New surface analysis to pave way for greener solutions – University of Copenhagen

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12 October 2015

New surface analysis to pave way for greener solutions

Chemical analysis

Removing poisons from the water table: That sounds like a green solution. Understanding how hazardous substances move through soil: That sounds like a green solution. Developing more efficient ways to extract crude oil from underground reservoirs… Doesn’t sound very green, but it is. And a brand new instrument is now set up to accelerate University of Copenhagen research into all three fields.

Tue Hassenkam is an associate Professor at the Department of Chemistry, University of Copenhagen. He is a researcher in the section NanoGeoScience headed by Professor Susan Stipp. Like the rest of the group he wants to understand why oil sticks to its underground reservoirs, and to use that understanding to develop more efficient oil recovery. He has no doubt that his research will prove beneficial to the environment.

"Wind, water and solar power will not be able to replace oil for several years to come. Right now a lot of oil companies are eying some very fragile areas in arctic regions, but if we can help them keep existing fields productive, we just might avoid dangerous experiments in these delicate regions!

Tue Hassenkam

Associate Professor

Department of Chemistry

University of Copenhagen

“Wind, water and solar power will not be able to replace oil for several years to come. Right now a lot of oil companies are eying some very fragile areas in arctic regions, but if we can help them keep existing fields productive, we just might avoid dangerous experiments in these delicate regions”, says Hassenkam, who does however point out, that the insights he generates are also bound to be useful for decontaminating soil and water.

When high tech goes green

In order to find these green solutions Hassenkam has recently purchased an extremely advanced instrument for the NanoGeoScience section: A NanoIR2 from the company Anasys. In just one procedure the instrument measures the structure of a surface and analyzes its chemical composition in scales as small as 50 nanometers. At that scale it is possible to distinguish such things as single proteins on the surface of a cell. Tue Hassenkam is responsible for the new instrument and the knowledge that it is certain to generate. He is keen to emphasize that he hopes to see researchers from the entire Department use the instrument whenever they need to take a closer look at the chemistry of surfaces.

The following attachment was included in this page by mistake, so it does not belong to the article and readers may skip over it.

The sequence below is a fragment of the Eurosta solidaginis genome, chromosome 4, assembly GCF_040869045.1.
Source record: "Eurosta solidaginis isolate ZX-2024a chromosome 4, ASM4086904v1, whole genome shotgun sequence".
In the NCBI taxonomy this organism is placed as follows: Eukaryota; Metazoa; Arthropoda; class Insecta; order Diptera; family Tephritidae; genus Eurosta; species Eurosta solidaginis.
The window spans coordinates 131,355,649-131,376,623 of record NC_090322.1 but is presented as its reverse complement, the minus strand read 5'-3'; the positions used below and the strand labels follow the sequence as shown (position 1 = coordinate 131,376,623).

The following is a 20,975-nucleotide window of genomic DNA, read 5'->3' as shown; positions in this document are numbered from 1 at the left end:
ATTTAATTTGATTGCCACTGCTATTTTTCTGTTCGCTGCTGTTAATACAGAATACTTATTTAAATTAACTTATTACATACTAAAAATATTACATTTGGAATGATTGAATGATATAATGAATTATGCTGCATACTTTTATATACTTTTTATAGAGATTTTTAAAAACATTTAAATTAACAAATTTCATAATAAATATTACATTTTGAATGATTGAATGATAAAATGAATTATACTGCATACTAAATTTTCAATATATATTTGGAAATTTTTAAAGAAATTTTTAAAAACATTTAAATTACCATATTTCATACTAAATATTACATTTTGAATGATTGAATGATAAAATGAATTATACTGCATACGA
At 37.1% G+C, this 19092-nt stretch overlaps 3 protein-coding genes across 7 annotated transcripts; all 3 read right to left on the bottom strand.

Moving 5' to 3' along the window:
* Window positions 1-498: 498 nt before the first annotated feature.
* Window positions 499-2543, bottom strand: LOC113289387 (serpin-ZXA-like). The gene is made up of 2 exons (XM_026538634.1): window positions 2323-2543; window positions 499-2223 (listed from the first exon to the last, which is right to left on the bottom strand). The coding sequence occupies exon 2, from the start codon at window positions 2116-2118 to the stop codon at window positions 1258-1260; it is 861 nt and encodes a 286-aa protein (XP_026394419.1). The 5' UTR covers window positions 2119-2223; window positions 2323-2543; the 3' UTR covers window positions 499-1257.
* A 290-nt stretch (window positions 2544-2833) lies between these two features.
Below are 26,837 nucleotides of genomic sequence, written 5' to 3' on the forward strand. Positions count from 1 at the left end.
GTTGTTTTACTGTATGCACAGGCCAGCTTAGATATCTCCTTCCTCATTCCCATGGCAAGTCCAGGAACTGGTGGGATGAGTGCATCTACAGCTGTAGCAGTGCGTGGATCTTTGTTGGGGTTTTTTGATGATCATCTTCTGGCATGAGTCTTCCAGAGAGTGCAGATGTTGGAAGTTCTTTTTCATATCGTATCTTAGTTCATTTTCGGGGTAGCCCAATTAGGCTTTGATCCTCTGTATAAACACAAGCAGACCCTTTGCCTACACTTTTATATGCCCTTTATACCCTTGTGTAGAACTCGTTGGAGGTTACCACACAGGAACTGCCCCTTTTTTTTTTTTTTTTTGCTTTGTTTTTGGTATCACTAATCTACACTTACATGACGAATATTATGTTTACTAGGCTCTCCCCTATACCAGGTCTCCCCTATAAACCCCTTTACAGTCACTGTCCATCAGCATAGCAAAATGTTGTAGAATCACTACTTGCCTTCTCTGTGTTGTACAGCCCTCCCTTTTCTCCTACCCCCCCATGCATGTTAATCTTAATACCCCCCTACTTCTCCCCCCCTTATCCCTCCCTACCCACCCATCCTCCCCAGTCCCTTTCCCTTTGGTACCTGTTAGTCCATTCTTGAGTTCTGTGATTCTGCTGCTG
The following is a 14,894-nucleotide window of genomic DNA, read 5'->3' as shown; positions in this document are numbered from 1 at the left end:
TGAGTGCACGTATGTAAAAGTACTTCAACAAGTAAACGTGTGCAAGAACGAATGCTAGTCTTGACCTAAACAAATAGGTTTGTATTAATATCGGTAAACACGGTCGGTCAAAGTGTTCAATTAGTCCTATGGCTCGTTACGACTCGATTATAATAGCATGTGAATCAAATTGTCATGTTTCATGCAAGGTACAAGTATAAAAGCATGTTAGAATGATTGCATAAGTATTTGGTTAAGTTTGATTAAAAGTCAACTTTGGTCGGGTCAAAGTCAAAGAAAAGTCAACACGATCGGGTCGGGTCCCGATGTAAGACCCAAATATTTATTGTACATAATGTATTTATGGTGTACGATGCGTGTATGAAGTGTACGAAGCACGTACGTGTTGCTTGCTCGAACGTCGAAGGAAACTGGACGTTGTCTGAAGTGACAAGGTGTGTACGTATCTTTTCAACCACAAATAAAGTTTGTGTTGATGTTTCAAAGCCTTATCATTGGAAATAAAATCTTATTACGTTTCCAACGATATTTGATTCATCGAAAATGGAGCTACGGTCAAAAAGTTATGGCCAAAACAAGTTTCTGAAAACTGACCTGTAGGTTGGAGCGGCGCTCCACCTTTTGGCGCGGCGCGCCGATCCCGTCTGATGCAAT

Dirty surfaces unveiled

You would be forgiven for thinking that a surface is a surface. That gold has a golden surface and carbon is carbon inside out. But in nature the truth is more complex. Even a dry and clean surface is inevitably covered by very small but very tenacious particles. Somewhat like the dust you try to remove from your television screen. The particles can be just about anything at all, they will stay put even under running water and their composition is crucial to how the surface will interact with other substances, explains Tue Hassenkam.

“Nature is rarely clean. In order to understand how a surface in nature will perform it is crucially important to uncover the chemical composition of the very outermost layers”, says Hassenkam.

Fusing technologies gives new abilities

The new instrument is really a combination of two well-known technologies. One is Atomic Force Microscopy (AFM) where the shape or structure of the surface is uncovered by running an extremely thin needle over it. The other is infrared spectroscopy which analyzes chemical compounds by bombarding them with various wavelengths of light. Different chemical bonds react to different wavelengths, so observing the reaction tells you exactly which chemicals you have been shining your light on.

Remedying blobbology and destruction

By combining the two technologies the instrument remedies weaknesses of both. AFM research has a scornful reputation as “Blobbology” because it can be difficult to identify materials simply by looking at shapeless blobs on a surface. IR spectroscopy on the other hand suffers from the weakness that you need to pulverize a sample in order to get a reading.

"we can “read” a surface, pour some substance over it and then read it again to see what changed!

Tue Hassenkam

Associate Professor

Department of Chemistry

University of Copenhagen

“NanoIR2 I s non-destructive. This means that we can “read” a surface, pour some substance over it and then read it again to see what changed”, says Tue Hassenkam and goes on: “We want to understand how oil, pesticides and all kinds of other compounds interact with various surfaces. That’s why this is such a crucial capacity.

A competitive edge for the research

Very few universities in the world have been able to get hold of the sensitive instrument, so Hassenkam is certain that NanoGeoScience is set to be first with a number of research results. The purchase has been made possible through a generous donation of 2,6 million DKK from BP. Consequently the first tasks for the instrument will be oil related but Hassenkam urges other groups to suggest other uses.

“We believe in collaboration, so we are very open for the instrument to be used in other projects where the unique information from NanoIR could make a difference. This might be in collaboration with other nano researchers at UCPH, with chemists, geologist or biologists or with researchers from other universities, other countries or from industry”, says Associate Professor Tue Hassenkam.